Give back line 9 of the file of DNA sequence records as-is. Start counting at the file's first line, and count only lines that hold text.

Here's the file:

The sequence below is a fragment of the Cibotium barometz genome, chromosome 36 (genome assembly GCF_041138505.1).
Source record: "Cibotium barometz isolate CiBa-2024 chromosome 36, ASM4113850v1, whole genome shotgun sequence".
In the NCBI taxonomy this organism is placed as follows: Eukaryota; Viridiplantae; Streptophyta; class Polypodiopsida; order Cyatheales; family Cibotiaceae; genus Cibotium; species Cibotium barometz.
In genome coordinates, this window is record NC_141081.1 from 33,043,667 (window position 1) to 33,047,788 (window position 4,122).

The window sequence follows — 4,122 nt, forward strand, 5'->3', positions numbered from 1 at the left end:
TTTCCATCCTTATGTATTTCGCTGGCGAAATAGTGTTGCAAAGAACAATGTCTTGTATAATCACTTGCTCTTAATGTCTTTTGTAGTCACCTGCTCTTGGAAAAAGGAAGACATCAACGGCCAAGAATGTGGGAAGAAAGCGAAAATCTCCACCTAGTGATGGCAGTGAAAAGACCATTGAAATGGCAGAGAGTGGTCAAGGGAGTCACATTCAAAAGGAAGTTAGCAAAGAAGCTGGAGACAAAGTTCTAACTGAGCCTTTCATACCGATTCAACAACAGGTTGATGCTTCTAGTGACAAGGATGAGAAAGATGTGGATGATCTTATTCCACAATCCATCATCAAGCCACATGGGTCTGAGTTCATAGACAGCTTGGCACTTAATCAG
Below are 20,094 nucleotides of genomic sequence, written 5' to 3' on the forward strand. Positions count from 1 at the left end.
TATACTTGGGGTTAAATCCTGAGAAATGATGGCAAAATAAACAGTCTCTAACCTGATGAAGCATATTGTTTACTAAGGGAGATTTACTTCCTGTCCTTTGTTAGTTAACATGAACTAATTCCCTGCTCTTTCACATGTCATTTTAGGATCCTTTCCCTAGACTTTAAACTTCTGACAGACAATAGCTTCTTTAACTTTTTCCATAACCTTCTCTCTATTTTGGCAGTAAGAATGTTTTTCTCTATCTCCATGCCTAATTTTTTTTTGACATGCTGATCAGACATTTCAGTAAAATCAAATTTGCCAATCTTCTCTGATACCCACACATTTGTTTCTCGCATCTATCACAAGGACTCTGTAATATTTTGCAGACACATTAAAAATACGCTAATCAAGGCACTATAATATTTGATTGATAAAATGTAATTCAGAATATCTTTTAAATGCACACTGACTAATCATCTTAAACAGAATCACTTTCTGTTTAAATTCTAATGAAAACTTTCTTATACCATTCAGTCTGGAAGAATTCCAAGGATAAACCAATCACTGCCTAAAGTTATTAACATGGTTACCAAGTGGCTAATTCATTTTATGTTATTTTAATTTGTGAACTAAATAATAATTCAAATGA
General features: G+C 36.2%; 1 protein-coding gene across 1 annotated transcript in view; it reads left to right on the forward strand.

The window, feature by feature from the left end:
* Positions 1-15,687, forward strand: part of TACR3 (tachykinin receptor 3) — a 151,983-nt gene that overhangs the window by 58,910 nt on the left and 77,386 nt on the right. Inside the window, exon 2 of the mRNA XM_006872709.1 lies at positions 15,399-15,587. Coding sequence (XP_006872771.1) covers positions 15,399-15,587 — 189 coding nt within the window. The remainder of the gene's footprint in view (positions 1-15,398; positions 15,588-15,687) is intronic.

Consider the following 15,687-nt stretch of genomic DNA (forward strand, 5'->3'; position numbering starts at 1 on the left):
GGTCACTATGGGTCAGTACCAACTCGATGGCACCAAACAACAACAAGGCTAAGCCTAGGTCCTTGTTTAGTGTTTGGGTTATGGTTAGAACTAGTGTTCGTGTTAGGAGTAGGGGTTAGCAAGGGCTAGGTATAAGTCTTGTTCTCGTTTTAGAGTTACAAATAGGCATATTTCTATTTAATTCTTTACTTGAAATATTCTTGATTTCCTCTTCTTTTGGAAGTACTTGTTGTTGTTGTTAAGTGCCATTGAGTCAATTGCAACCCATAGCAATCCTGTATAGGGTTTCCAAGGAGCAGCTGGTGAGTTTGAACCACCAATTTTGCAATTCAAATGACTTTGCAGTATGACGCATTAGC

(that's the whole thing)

General features: G+C 36.2%; 1 protein-coding gene across 1 annotated transcript in view; it reads left to right on the forward strand.